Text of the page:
James Lokuk patrols Morpus Primary School compound in West Pokot County. It is a cloudy afternoon and a few days to Christmas. All schools are closed. But it is not yet holiday time for the headteacher at the government school that also serves as a rescue centre for girls who have been rescued from forced early marriages and female genital mutilation.
It is a Wednesday afternoon and there are about 10 girls in the school compound. They are all under 18 years of age. Here, Lokuk wears the hat of a
headteacher during school sessions. But during holidays and weekends, he serves as a father and caretaker of the young ones who have escaped harmful cultural practices. “I have to be here throughout; including the school holidays to ensure that all the girls are safe. We cannot have our Christmas holidays elsewhere as some of the girls still face the threat of remarriage,” says the headteacher.
A few steps from him, the young girls are in a group. The teenagers stand quietly in one of the classrooms in Morpus Primary School. It is a few days to Christmas and schools are closed. But to the young girls, this season, and other school holidays find them here. “It is like their home,” Lokuk says. The eight converse in low tones as a team. A closer look on their faces reveals devastation and pain. But their strength is evident when they start to narrate their story.
“To me, this is a prayer answered,” says Chebet* who was rescued from child marriage in 2017. Her journey from Kacheliba area in Pokot North, however, was not an easy one. She recounts the horrendous trek. that landed her in the safe haven that she has since known as home. A second born of eight children arrived at the Morpus Primary School two weeks after leaving the home where she had been married. Chebet forcefully underwent female genital mutilation in May 2017. Immediately after, her parents handed her over for marriage. “A man came home to pick me. I was told he is my husband and I had to follow him home. I was given tight security; heavily guarded. I was unhappy,” recounts a tearful Chebet.
Chebet’s experience reflects the grim picture of 12 million other girls globally who are married every year before the age of 18. Sadly many of them undergo FGM to usher them into the marriage life. Although outlawed, at least 200 million women and girls aged between 15 and 49 have undergone the cut. Progress has been made in the fight against child marriages and other harmful cultural practices. However, UNICEF estimates that more than 150 million additional girls will marry before their 18th birthday by 2030 if action is not taken.
In order to avert such cases, UNFPA Kenya, in partnership with World Vision has been supporting Child Protection Project, an initiative aimed at protecting young girls from early marriages and female genital mutilation in West Pokot. The initiative has seen over 400 girls rescued from the harmful cultural practices since 2003.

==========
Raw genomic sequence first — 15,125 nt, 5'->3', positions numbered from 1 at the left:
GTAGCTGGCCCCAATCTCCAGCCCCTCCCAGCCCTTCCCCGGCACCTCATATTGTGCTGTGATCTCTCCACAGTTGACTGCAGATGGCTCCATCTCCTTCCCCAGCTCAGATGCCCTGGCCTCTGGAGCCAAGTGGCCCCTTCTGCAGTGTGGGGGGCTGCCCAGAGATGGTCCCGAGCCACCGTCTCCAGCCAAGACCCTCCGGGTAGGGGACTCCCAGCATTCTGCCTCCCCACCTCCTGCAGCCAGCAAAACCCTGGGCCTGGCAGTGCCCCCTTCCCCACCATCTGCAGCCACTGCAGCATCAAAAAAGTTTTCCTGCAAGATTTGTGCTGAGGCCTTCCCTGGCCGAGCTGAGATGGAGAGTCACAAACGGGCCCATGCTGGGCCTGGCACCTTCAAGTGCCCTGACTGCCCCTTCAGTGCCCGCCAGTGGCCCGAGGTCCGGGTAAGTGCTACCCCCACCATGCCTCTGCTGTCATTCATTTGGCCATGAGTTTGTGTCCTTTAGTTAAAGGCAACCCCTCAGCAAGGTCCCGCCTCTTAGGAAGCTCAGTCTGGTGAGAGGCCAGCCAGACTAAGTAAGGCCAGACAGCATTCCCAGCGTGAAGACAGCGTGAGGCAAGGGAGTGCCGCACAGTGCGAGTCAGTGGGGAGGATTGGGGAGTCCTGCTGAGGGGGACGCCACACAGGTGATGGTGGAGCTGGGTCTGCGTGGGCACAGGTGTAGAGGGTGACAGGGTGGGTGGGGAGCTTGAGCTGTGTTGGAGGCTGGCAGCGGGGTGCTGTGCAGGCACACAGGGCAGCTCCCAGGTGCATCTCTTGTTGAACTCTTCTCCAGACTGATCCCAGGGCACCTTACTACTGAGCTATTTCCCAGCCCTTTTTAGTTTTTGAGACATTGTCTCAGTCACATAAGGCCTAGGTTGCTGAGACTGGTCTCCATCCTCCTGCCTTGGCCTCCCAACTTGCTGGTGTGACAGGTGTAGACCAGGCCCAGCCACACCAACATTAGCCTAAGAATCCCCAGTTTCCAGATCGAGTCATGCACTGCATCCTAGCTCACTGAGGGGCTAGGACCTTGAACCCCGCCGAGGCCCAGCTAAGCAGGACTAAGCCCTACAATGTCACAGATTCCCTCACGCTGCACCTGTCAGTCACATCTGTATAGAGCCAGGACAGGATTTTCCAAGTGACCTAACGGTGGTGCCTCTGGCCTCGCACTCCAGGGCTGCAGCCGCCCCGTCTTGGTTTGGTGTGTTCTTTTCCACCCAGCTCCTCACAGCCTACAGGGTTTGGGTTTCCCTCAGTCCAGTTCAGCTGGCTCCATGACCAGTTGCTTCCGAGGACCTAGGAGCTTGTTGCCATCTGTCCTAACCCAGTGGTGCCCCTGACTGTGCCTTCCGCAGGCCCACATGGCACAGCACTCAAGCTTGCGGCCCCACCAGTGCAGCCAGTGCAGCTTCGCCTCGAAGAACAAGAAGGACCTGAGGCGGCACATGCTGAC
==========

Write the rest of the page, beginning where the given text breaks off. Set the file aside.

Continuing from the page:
According to Lokuk, the youngest girl in the school is aged 12 while the oldest is aged 17. He has been headteacher in the institution since 1998. In 2003, Lokuk observed rampant school drop-out especially by young girls who got married. In 2000, shared his concerns with the school board. The institution was a day school then. It was then that the board agreed to have all the girls from the school start boarding. “We felt this would protect them from the snare of child marriages. There were 48 girls out of a total school population of 101. With the rising numbers of the girls each year, Lokuk says they called on well wishers who provided mattresses blankets and other essential items needed by girls in school.
In order to continue the education of the rescued girls, the school which serves as the only girls rescue centre in the entire West Pokot County has seen the start of a mentorship program for 50 girls from different parts of the county. The girls, all Form Four graduates, are currently pursuing a six-month technical course on bead work, Information Communication Technology (ICT) and catering among other programs.
Milka* a 17-year old girl at the centre recounts how a teacher from a nearby primary school rescued her from forced marriage. “I came to the rescue centre in January 2018 after escaping an arranged marriage at home. I knew I had to undergo the cut before I could be married to the polygamous man. I feared I would die if I underwent the cut,” she narrates.
In order to re-integrate the girls back to normal family life, World Vision’s Gender and Development Program Officer George Ndungu says the organization is already in the process of getting foster homes for all the girls. “Beginning 2020, we are planning to have foster homes for the girls. This way, they will have the experience of a family setting during holidays,” he said. Ndungu reiterated that World Vision plans to train 100 community health volunteers and teachers ahead of the integration process.
John Wafula, humanitarian program specialist at United Nations Population Fund lauded the efforts by different stakeholders in the county to address harmful cultural practices. We’ve held meetings with elders in the country. Through the anti-FGM board, we’ve organised for meetings with the administration to ensure that existing laws and policies are implemented to protect women and girls against harmful practices including child marriages,” said Wafula.